The recent row over the tax deal between Google and the British Government raises some important questions about ethics as part of a company’s overall approach to CSR.
Last year, The Reputation Institute put Google at the top of its annual ranking for the second year running.
Brad Hecht, chief research officer at Reputation Institute, is reported to have said at the time that “the companies in the Global CSR RepTrak 100 are succeeding not only at being good corporate citizens, but in communicating those characteristics to consumers who increasingly rely on a brandâ€™s reputation in making purchasing decisions and recommending products and services to others.â€
GoogleÂ topped the list because it had been carbon neutral since 2009, implemented numerous environmental initiatives such as Google Green, and was one of the first big tech employers to release workplace diversity statistics.
TheÂ Global CSR RepTrak 100Â ranking system consists of three factors: citizenship, governance and workplace, where “governance” is judged on openness, transparency and ethical behaviour.
Ask a typical British tax payer if they think Google behaved ethically by structuring its affairs in a way that enabled it to avoid paying a sizeable chunk of UK Corporation Tax, and it’s likely you’ll get a different answer.
Even though it appears that Google didn’t break the law, and so didn’t technically do anything wrong, it deliberately avoided tax by shifting profits to Ireland. In 2013, Google reportedly paid just Â£11.6m in Corporation Tax, despite achieving UK sales of Â£3.6 billion.
It highlights an inherent problem with Corporate Social Responsibility (CSR), which is that businesses will often focus their efforts on external activities that target the delivery of social and environmental good (earning them plaudits in the process) whilst taking other actions internally that undo that good work.
Following the spirit of the law
Google’s tax arrangements are probably unfathomable even to the corporate advisors that constructed them, so I’m not even going to attempt to unpick them properly.
But it is possible to get a sense of what it might have looked like had Google followed both the letter and the spirit of British tax laws.
According to Google’s published financials, in the last four quarters it has averaged global revenues of $17.39 bn with pre-tax profits averaging $4.48 bn.
That’s a 25% profit margin.
If you apply that to Google’s UK 2013 sales figures, it suggests that its profits on UK economic activity could had been as high as Â£900m – generating a whopping Â£180m tax bill.
It paid Â£11.6m, leaving a potential tax gap of Â£168.4m.
That’s enough to fund over 3,200 new salaried GPs, or over 8,200 newly qualified nurses at Band 5, or over 8,100 newly qualified teachers.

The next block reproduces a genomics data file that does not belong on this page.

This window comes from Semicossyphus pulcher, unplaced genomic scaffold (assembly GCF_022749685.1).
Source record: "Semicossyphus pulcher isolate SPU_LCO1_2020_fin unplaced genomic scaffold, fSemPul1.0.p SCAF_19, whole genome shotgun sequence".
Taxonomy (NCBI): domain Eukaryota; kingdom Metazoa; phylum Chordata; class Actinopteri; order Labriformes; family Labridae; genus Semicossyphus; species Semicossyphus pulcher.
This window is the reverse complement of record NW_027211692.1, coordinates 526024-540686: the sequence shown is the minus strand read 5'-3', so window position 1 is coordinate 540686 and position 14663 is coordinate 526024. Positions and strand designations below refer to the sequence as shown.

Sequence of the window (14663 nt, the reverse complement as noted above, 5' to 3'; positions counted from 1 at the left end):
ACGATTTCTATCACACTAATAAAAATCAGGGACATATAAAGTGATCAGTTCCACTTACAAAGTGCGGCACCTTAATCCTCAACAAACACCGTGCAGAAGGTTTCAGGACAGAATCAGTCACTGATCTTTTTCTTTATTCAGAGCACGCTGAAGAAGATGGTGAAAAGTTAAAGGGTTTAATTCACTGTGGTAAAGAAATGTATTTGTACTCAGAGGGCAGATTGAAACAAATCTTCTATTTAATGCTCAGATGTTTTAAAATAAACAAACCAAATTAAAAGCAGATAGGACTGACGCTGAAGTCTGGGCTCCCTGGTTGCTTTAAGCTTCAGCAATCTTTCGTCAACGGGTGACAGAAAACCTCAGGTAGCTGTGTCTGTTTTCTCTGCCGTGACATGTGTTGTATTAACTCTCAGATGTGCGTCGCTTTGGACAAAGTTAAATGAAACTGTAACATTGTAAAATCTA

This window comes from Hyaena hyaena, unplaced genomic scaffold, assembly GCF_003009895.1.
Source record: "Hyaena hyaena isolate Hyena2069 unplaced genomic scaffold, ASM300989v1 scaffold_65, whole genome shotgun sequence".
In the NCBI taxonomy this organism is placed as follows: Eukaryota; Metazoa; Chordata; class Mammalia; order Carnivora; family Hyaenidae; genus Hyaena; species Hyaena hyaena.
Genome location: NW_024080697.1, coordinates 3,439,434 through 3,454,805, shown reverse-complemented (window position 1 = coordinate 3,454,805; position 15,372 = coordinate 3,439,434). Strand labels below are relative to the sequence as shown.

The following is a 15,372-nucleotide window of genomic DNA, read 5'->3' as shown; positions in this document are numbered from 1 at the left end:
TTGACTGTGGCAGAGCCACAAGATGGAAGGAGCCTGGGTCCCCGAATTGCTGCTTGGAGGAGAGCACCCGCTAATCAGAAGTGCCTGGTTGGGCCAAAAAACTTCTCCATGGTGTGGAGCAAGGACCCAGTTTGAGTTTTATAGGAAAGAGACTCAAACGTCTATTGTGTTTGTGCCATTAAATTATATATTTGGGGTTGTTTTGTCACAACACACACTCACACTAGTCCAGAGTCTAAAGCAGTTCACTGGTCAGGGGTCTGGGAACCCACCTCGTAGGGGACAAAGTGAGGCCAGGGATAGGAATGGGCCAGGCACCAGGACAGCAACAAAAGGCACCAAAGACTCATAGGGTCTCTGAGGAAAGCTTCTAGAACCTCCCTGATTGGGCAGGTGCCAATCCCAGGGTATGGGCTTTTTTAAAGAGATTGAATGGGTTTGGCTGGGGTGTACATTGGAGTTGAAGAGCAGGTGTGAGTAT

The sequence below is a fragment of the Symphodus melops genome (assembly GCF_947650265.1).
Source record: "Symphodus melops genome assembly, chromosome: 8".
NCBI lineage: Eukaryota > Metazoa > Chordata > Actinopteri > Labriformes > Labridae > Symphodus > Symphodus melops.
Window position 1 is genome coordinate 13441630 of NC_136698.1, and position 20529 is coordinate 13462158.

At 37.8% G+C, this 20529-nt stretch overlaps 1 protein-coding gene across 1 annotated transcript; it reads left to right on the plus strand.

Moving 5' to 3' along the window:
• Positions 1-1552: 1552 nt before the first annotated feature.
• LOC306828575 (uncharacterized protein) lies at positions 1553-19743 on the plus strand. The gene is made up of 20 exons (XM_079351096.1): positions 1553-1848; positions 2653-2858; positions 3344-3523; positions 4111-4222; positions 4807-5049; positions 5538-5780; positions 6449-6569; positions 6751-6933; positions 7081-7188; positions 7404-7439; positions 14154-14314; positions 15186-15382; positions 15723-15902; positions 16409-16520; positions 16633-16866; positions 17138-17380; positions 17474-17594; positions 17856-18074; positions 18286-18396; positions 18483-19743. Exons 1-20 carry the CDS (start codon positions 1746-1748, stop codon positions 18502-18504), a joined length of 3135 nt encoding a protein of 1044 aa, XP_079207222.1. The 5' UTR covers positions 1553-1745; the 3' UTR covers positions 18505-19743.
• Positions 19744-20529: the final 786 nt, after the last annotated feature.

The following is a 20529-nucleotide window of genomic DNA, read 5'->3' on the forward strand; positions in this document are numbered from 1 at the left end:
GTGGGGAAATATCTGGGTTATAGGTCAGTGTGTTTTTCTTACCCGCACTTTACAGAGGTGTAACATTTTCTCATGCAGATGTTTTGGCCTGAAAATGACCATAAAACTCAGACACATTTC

Google would have to engage in some serious corporate philanthropy to deliver a social good anywhere near as significant as the benefit it could have achieved had itÂ simply paidÂ the proper amount of tax.
Good governance and CSR – the only way is ethics
The subject of business ethics is very expansive, but it’s a crucial element of good governance as part of a company’s overall approach to CSR.
If you’re just starting out on your CSR journey, you could do a lot worse than focus on good governance and your own ethics. Make sure you:
– Pay your taxes, on time and in full
– Comply with the letter and spirit of the laws that apply to your business
Just because something isÂ legal, it doesn’t mean it’s right or morally acceptable.
Paying the right amount of tax means that your business is contributing to society by helping to fund important public services, such as education and healthcare. Paying your taxes on time reduces the cost of administration, which means more money is available to spend onÂ keeping community libraries open, for example.
Earn trust and make a real difference
The 2016 Edelman Trust Barometer shows that people are more likely to speak favourably about or recommend businesses that they trust.
That sort of advocacy can translate into more sales, higher prices and bigger profits, and so it is essential that businesses show they are trustworthy if they want to grow.
But by behaving ethically, in this case paying the right amount of tax when due, it’s possible to make a real and positive impact on society. Of course, on its own, “we pay our taxes” is never really going to work as a media headline in the same way that “we donated some money to a local cat rescue centre” will, and so you need to get creative when you think about how you can communicate that your approach to CSR is the one that makes the biggest difference, but the fact that you comply with applicable legal and tax rules should still definitely be part of your CSR story whenever you get the chance to tell it.
Does this strike a chord with you? Have you ever really thought about CSR and ethics this way before? I’d love to hear your thoughts in the comments below and, if you think others would benefit from reading it, please share it too.Â